Friday, October 13, 2006

Comment: Awards Week, with Audience Participation

As you probably know if you're a person who reads about books, it seems to be awards week in book country.

Kiran Desai won the Man Booker Prize for THE INHERITANCE OF LOSS.

Her fellow shortlisters were:
Kate Grenville for The Secret River
M. J. Hyland for Carry Me Down
Hisham Matar for In the Country of Men
Edward St Aubyn for Mother’s Milk
Sarah Waters for The Night Watch

(Since this is a British Commonwealth prize, some of these books have not yet been published in the U.S. and may be unfamiliar.)

Orhan Pamuk won the Nobel Prize for Literature (which I personally think is wonderful and inevitable.)

And the shortlist was announced for this year's National Book Award:

Fiction:
Mark Z. Danielewski, Only Revolutions (Pantheon)
Ken Kalfus, A Disorder Peculiar to the Country (Ecco/HarperCollins)
Richard Powers, The Echo Maker (Farrar, Straus & Giroux)
Dana Spiotta, Eat the Document (Scribner/Simon & Schuster)
Jess Walter, The Zero (Judith Regan Books/HarperCollins)

Nonfiction:
Taylor Branch, At Canaan’s Edge: America in the King Years, 1965-68 (Simon & Schuster)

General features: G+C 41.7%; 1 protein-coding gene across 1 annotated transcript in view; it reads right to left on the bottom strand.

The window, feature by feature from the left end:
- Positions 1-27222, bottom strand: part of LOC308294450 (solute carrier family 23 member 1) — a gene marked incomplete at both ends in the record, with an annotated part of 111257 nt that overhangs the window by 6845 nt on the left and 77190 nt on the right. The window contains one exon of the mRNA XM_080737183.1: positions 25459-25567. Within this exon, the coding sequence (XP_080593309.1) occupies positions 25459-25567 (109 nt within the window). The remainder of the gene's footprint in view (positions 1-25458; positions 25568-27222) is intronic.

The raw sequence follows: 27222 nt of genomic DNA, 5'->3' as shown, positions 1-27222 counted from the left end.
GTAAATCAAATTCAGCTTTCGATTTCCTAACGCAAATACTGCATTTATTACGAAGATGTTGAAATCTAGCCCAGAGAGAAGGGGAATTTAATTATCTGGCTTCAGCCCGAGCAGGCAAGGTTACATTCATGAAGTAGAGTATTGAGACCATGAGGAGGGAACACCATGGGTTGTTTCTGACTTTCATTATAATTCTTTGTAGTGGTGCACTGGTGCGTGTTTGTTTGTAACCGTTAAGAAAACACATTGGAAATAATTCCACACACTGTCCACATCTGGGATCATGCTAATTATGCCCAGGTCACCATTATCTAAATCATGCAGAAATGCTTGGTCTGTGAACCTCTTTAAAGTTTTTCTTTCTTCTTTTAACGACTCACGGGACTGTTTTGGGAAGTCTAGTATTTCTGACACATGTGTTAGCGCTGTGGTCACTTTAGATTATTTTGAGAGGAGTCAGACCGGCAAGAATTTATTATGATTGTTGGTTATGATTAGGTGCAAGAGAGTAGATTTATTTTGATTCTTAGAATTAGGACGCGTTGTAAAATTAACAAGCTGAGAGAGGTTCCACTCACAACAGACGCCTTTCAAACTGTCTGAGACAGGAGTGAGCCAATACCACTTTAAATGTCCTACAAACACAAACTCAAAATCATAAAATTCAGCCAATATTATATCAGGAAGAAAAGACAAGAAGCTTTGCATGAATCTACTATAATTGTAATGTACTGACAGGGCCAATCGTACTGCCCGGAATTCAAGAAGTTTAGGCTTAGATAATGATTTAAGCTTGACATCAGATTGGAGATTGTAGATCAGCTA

Rajiv Chandrasekaran, Imperial Life in the Emerald City: Inside Iraq’s Green Zone (Alfred A. Knopf)
Timothy Egan, The Worst Hard Time: The Untold Story of Those Who Survived the Great American Dust Bowl (Houghton Mifflin)
Peter Hessler, Oracle Bones: A Journey Between China’s Past and Present (HarperCollins
Lawrence Wright, The Looming Tower: Al-Qaeda and the Road to 9/11 (Alfred A. Knopf)

Poetry:
Louise Glück, Averno (Farrar, Straus & Giroux)
H.L. Hix, Chromatic (Etruscan Press)
Ben Lerner, Angle of Yaw (Copper Canyon Press)
Nathaniel Mackey, Splay Anthem (New Directions)
James McMichael, Capacity (Farrar, Straus & Giroux)

Young People's Literature:
M.T. Anderson, The Astonishing Life of Octavian Nothing, Traitor to the Nation, Vol. 1: The Pox Party (Candlewick Press)
Martine Leavitt, Keturah and Lord Death (Front Street, an imprint of Boyds Mills Press)
Patricia McCormick, Sold (Hyperion Books for Children)
Nancy Werlin, The Rules of Survival (Dial/Penguin)
Gene Luen Yang, American Born Chinese (First Second/Roaring Brook Press/Holtzbrinck)

I admit I strongly approve of some of the panel's choices, and find myself baffled by others (click here for a list of this year's National Book Award judges). Don't have a lot of time this morning to expand upon that, so I thought I'd ask you what you thought instead.

First off, what is the point of literary awards? To make up for the meager and unprofitable life of an author by offering a bit of glamor and/or money? To draw attention and boost sales of the best books of the year? To serve as a marker of changing public tastes? To have everyone in the tiny insular world of books pat each other on the back? Other ideas?

And once you've decided that, how well do awards achieve that objective? Are some better at certain goals than others? (Which award winner sells best is a subject of much discussion by booksellers.) Is this year's array of shortlisters better or worse at achieving these objectives than in years past?